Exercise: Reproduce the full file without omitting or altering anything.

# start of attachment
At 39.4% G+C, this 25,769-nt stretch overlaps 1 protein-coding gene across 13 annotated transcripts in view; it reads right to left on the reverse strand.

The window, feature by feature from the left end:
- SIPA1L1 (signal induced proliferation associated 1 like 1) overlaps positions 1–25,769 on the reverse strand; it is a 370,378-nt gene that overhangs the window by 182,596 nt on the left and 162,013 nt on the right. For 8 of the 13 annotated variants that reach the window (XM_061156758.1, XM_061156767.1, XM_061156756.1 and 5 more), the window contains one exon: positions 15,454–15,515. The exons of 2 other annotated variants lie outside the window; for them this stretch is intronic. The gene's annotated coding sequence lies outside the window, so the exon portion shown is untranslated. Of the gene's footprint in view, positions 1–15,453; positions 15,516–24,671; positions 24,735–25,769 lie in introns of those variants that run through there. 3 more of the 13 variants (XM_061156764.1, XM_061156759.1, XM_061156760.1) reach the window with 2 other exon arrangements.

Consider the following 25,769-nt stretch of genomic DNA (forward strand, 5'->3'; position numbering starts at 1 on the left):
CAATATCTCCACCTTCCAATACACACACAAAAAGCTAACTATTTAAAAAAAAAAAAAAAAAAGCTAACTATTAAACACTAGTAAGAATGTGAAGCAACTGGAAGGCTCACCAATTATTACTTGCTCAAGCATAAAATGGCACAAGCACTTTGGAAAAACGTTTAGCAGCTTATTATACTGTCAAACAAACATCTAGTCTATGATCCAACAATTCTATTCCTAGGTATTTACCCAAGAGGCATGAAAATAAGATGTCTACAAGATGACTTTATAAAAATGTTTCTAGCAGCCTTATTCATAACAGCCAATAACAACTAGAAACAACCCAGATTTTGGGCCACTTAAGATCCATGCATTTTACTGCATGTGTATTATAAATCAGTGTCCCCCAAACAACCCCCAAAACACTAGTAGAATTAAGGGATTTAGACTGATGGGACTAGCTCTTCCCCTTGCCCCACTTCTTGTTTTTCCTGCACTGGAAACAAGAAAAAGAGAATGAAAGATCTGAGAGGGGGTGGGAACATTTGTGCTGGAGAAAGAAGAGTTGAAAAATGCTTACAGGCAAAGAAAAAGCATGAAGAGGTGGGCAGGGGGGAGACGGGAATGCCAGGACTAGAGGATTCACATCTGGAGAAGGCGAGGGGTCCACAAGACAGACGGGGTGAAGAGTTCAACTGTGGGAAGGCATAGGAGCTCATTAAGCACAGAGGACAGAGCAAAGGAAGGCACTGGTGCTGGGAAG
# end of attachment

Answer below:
At 39.4% G+C, this 25,769-nt stretch overlaps 1 protein-coding gene across 13 annotated transcripts in view; it reads right to left on the reverse strand.

The window, feature by feature from the left end:
- SIPA1L1 (signal induced proliferation associated 1 like 1) overlaps positions 1–25,769 on the reverse strand; it is a 370,378-nt gene that overhangs the window by 182,596 nt on the left and 162,013 nt on the right. For 8 of the 13 annotated variants that reach the window (XM_061156758.1, XM_061156767.1, XM_061156756.1 and 5 more), the window contains one exon: positions 15,454–15,515. The exons of 2 other annotated variants lie outside the window; for them this stretch is intronic. The gene's annotated coding sequence lies outside the window, so the exon portion shown is untranslated. Of the gene's footprint in view, positions 1–15,453; positions 15,516–24,671; positions 24,735–25,769 lie in introns of those variants that run through there. 3 more of the 13 variants (XM_061156764.1, XM_061156759.1, XM_061156760.1) reach the window with 2 other exon arrangements.

Consider the following 25,769-nt stretch of genomic DNA (forward strand, 5'->3'; position numbering starts at 1 on the left):
CAATATCTCCACCTTCCAATACACACACAAAAAGCTAACTATTTAAAAAAAAAAAAAAAAAAGCTAACTATTAAACACTAGTAAGAATGTGAAGCAACTGGAAGGCTCACCAATTATTACTTGCTCAAGCATAAAATGGCACAAGCACTTTGGAAAAACGTTTAGCAGCTTATTATACTGTCAAACAAACATCTAGTCTATGATCCAACAATTCTATTCCTAGGTATTTACCCAAGAGGCATGAAAATAAGATGTCTACAAGATGACTTTATAAAAATGTTTCTAGCAGCCTTATTCATAACAGCCAATAACAACTAGAAACAACCCAGATTTTGGGCCACTTAAGATCCATGCATTTTACTGCATGTGTATTATAAATCAGTGTCCCCCAAACAACCCCCAAAACACTAGTAGAATTAAGGGATTTAGACTGATGGGACTAGCTCTTCCCCTTGCCCCACTTCTTGTTTTTCCTGCACTGGAAACAAGAAAAAGAGAATGAAAGATCTGAGAGGGGGTGGGAACATTTGTGCTGGAGAAAGAAGAGTTGAAAAATGCTTACAGGCAAAGAAAAAGCATGAAGAGGTGGGCAGGGGGGAGACGGGAATGCCAGGACTAGAGGATTCACATCTGGAGAAGGCGAGGGGTCCACAAGACAGACGGGGTGAAGAGTTCAACTGTGGGAAGGCATAGGAGCTCATTAAGCACAGAGGACAGAGCAAAGGAAGGCACTGGTGCTGGGAAG